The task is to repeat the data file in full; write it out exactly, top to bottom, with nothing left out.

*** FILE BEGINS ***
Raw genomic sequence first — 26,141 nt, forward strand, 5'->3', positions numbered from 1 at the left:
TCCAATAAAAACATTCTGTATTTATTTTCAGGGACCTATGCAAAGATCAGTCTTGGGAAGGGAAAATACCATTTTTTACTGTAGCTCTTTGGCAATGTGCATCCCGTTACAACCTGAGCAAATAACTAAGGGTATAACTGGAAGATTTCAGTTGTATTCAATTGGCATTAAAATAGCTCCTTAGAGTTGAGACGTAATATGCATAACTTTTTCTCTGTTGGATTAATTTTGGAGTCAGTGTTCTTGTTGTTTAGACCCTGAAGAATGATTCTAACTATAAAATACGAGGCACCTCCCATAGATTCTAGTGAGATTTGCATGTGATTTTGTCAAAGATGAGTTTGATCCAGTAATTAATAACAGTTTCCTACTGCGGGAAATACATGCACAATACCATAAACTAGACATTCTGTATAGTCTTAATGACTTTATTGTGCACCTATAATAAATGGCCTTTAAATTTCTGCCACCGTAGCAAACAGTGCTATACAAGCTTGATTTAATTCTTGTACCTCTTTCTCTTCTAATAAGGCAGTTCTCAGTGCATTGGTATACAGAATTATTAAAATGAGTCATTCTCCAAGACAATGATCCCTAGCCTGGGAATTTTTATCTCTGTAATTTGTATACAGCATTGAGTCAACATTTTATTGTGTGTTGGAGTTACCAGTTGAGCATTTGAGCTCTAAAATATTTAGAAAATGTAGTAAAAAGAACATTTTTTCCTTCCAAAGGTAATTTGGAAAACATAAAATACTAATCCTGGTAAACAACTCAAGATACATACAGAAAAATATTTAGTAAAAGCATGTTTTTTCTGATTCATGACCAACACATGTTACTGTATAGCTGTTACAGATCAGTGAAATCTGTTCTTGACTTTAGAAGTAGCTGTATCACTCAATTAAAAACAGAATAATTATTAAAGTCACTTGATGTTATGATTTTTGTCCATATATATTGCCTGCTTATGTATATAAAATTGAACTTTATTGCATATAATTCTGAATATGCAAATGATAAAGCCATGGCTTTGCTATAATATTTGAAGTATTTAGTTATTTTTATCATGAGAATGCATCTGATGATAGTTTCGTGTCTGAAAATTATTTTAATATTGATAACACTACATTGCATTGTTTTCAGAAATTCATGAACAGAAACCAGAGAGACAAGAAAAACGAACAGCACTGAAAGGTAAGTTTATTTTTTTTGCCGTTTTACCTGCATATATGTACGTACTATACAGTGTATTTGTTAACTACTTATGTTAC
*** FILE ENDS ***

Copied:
Raw genomic sequence first — 26,141 nt, forward strand, 5'->3', positions numbered from 1 at the left:
TCCAATAAAAACATTCTGTATTTATTTTCAGGGACCTATGCAAAGATCAGTCTTGGGAAGGGAAAATACCATTTTTTACTGTAGCTCTTTGGCAATGTGCATCCCGTTACAACCTGAGCAAATAACTAAGGGTATAACTGGAAGATTTCAGTTGTATTCAATTGGCATTAAAATAGCTCCTTAGAGTTGAGACGTAATATGCATAACTTTTTCTCTGTTGGATTAATTTTGGAGTCAGTGTTCTTGTTGTTTAGACCCTGAAGAATGATTCTAACTATAAAATACGAGGCACCTCCCATAGATTCTAGTGAGATTTGCATGTGATTTTGTCAAAGATGAGTTTGATCCAGTAATTAATAACAGTTTCCTACTGCGGGAAATACATGCACAATACCATAAACTAGACATTCTGTATAGTCTTAATGACTTTATTGTGCACCTATAATAAATGGCCTTTAAATTTCTGCCACCGTAGCAAACAGTGCTATACAAGCTTGATTTAATTCTTGTACCTCTTTCTCTTCTAATAAGGCAGTTCTCAGTGCATTGGTATACAGAATTATTAAAATGAGTCATTCTCCAAGACAATGATCCCTAGCCTGGGAATTTTTATCTCTGTAATTTGTATACAGCATTGAGTCAACATTTTATTGTGTGTTGGAGTTACCAGTTGAGCATTTGAGCTCTAAAATATTTAGAAAATGTAGTAAAAAGAACATTTTTTCCTTCCAAAGGTAATTTGGAAAACATAAAATACTAATCCTGGTAAACAACTCAAGATACATACAGAAAAATATTTAGTAAAAGCATGTTTTTTCTGATTCATGACCAACACATGTTACTGTATAGCTGTTACAGATCAGTGAAATCTGTTCTTGACTTTAGAAGTAGCTGTATCACTCAATTAAAAACAGAATAATTATTAAAGTCACTTGATGTTATGATTTTTGTCCATATATATTGCCTGCTTATGTATATAAAATTGAACTTTATTGCATATAATTCTGAATATGCAAATGATAAAGCCATGGCTTTGCTATAATATTTGAAGTATTTAGTTATTTTTATCATGAGAATGCATCTGATGATAGTTTCGTGTCTGAAAATTATTTTAATATTGATAACACTACATTGCATTGTTTTCAGAAATTCATGAACAGAAACCAGAGAGACAAGAAAAACGAACAGCACTGAAAGGTAAGTTTATTTTTTTTGCCGTTTTACCTGCATATATGTACGTACTATACAGTGTATTTGTTAACTACTTATGTTAC